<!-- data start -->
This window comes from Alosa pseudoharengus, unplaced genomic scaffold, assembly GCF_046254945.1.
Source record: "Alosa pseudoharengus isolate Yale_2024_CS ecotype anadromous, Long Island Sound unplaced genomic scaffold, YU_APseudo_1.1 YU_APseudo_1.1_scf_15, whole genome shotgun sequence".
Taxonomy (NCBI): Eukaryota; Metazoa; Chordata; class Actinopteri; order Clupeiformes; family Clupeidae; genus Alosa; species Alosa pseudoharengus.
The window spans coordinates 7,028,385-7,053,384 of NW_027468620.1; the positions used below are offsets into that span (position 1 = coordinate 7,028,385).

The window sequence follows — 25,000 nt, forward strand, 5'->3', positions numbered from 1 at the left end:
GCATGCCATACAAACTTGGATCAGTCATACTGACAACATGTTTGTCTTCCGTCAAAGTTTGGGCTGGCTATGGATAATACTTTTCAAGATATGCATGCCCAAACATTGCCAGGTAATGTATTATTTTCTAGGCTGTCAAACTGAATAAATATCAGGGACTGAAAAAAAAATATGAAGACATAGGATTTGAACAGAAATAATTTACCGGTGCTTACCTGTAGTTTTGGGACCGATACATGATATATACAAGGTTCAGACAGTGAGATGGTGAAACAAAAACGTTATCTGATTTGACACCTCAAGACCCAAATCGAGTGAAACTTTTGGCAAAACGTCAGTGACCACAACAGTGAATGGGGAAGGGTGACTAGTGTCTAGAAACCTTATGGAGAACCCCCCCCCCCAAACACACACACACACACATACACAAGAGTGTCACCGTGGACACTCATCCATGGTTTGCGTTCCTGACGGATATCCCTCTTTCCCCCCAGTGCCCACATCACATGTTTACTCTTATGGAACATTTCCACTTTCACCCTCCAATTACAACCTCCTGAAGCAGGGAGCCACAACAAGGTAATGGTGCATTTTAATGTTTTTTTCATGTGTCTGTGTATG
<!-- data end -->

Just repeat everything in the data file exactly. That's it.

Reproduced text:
This window comes from Alosa pseudoharengus, unplaced genomic scaffold, assembly GCF_046254945.1.
Source record: "Alosa pseudoharengus isolate Yale_2024_CS ecotype anadromous, Long Island Sound unplaced genomic scaffold, YU_APseudo_1.1 YU_APseudo_1.1_scf_15, whole genome shotgun sequence".
Taxonomy (NCBI): Eukaryota; Metazoa; Chordata; class Actinopteri; order Clupeiformes; family Clupeidae; genus Alosa; species Alosa pseudoharengus.
The window spans coordinates 7,028,385-7,053,384 of NW_027468620.1; the positions used below are offsets into that span (position 1 = coordinate 7,028,385).

The window sequence follows — 25,000 nt, forward strand, 5'->3', positions numbered from 1 at the left end:
GCATGCCATACAAACTTGGATCAGTCATACTGACAACATGTTTGTCTTCCGTCAAAGTTTGGGCTGGCTATGGATAATACTTTTCAAGATATGCATGCCCAAACATTGCCAGGTAATGTATTATTTTCTAGGCTGTCAAACTGAATAAATATCAGGGACTGAAAAAAAAATATGAAGACATAGGATTTGAACAGAAATAATTTACCGGTGCTTACCTGTAGTTTTGGGACCGATACATGATATATACAAGGTTCAGACAGTGAGATGGTGAAACAAAAACGTTATCTGATTTGACACCTCAAGACCCAAATCGAGTGAAACTTTTGGCAAAACGTCAGTGACCACAACAGTGAATGGGGAAGGGTGACTAGTGTCTAGAAACCTTATGGAGAACCCCCCCCCCCAAACACACACACACACACATACACAAGAGTGTCACCGTGGACACTCATCCATGGTTTGCGTTCCTGACGGATATCCCTCTTTCCCCCCAGTGCCCACATCACATGTTTACTCTTATGGAACATTTCCACTTTCACCCTCCAATTACAACCTCCTGAAGCAGGGAGCCACAACAAGGTAATGGTGCATTTTAATGTTTTTTTCATGTGTCTGTGTATG